Room and pillar or pillar and stall is a variant of breast stoping. It is a mining system in which the mined material is extracted across a horizontal plane, creating horizontal arrays of rooms and pillars. To do this, "rooms" of ore are dug out while "pillars" of untouched material are left to support the roof overburden. Calculating the size, shape, and position of pillars is a complicated procedure, and is an area of active research. The technique is usually used for relatively flat-lying deposits, such as those that follow a particular stratum. Room and pillar mining can be advantageous because it reduces the risk of surface subsidence compared to other underground mining techniques. It is also advantageous because it can be mechanized, and is relatively simple. However, because significant portions of ore may have to be left behind, recovery and profits can be low. Room and pillar mining was one of the earliest methods used, although with significantly more man-power.
The room and pillar system is used in mining coal, gypsum, iron, and uranium ores, particularly when found as manto or blanket deposits, stone and aggregates, talc, soda ash, and potash. It has been used worldwide from the Czech Republic to China to the US.
Planning for the development of room and pillar mines operates in much the same way as other mining methods, and begins with establishing ownership of the mine. Following this, the geology of the mine must be analysed, as this will determine factors like the lifespan of the mine, the production requirements, and the cost to develop and maintain.
Next, mine layout should be determined, as factors like ventilation, electrical power, and haulage of the ore must be considered in cost analysis. Due to the non-homogeneous nature of mineral deposits typically mined by room and pillar, mine layout must be mapped very carefully. It is desirable to keep the size and shape of rooms and pillars consistent, but some mines strayed from this formula due to lack of planning and deposit characteristics. Mine layout includes the size of rooms and pillars in the mines, but also includes factors like the number and type of entries, roof height, ventilation, and cut sequence.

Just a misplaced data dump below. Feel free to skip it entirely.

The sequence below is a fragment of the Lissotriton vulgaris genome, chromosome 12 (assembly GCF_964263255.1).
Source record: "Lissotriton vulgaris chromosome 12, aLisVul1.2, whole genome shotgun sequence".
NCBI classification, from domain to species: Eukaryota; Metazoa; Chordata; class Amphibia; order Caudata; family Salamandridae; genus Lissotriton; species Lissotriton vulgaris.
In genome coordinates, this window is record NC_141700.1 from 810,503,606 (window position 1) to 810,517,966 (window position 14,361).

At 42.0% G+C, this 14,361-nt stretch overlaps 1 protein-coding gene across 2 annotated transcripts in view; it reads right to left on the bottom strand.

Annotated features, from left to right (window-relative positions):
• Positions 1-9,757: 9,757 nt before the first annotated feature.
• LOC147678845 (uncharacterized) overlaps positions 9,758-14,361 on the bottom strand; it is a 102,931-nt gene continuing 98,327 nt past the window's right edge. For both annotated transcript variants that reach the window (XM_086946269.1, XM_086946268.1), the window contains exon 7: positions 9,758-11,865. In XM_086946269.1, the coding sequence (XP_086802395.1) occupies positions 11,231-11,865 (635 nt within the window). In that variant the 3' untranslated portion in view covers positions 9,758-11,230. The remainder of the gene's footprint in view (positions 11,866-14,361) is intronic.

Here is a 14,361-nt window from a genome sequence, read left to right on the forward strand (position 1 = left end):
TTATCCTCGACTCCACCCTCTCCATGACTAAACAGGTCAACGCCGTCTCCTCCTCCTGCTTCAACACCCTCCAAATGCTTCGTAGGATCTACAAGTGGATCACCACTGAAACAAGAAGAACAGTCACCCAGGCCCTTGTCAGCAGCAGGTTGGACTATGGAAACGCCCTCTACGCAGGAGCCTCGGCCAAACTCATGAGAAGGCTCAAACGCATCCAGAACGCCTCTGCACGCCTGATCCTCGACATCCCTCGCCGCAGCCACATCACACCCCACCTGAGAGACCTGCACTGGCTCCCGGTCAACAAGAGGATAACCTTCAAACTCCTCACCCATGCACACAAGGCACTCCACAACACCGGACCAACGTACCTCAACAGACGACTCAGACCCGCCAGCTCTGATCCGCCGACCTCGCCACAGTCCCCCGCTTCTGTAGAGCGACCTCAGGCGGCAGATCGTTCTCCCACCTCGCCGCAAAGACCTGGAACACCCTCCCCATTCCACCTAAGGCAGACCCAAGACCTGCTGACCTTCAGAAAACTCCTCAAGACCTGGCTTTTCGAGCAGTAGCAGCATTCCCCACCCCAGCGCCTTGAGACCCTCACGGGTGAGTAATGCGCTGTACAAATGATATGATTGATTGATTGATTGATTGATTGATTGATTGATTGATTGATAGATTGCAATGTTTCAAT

Room and pillar mines are developed on a grid basis except where geological features such as faults require the regular pattern to be modified. The size of the pillars is determined by calculation. The load-bearing capacity of the material above and below the material being mined and the capacity of the mined material will determine the pillar size.
Random mine layout makes ventilation planning difficult, and if the pillars are too small, there is the risk of pillar failure. In coal mines, pillar failures are known as squeezes because the roof squeezes down, crushing the pillars. Once one pillar fails, the weight on the adjacent pillars increases, and the result is a chain reaction of pillar failures. Once started, such chain reactions can be extremely difficult to stop, even if they spread slowly. To prevent this from happening, the mine is divided up into areas or panels. Pillars known as barrier pillars separate the panels. The barrier pillars are significantly larger than the "panel" pillars and are sized to allow them to support a significant part of the panel and prevent progressive collapse of the mine in the event of failure of the panel pillars.
Traditionally, the act of mining consists of three steps. First, the deposit is "undercut", where a slot is cut as deep as possible along the bottom of a section of ore. This undercut allows for a manageable pile of rock in later stages. The second step was the drilling and blasting of the section. This creates a pile of ore that is loaded and hauled out of the mine—the final step of the mining process. More modern room and pillar mines use a more "continuous" method, that uses machinery to simultaneously grind off rock and move it to the surface.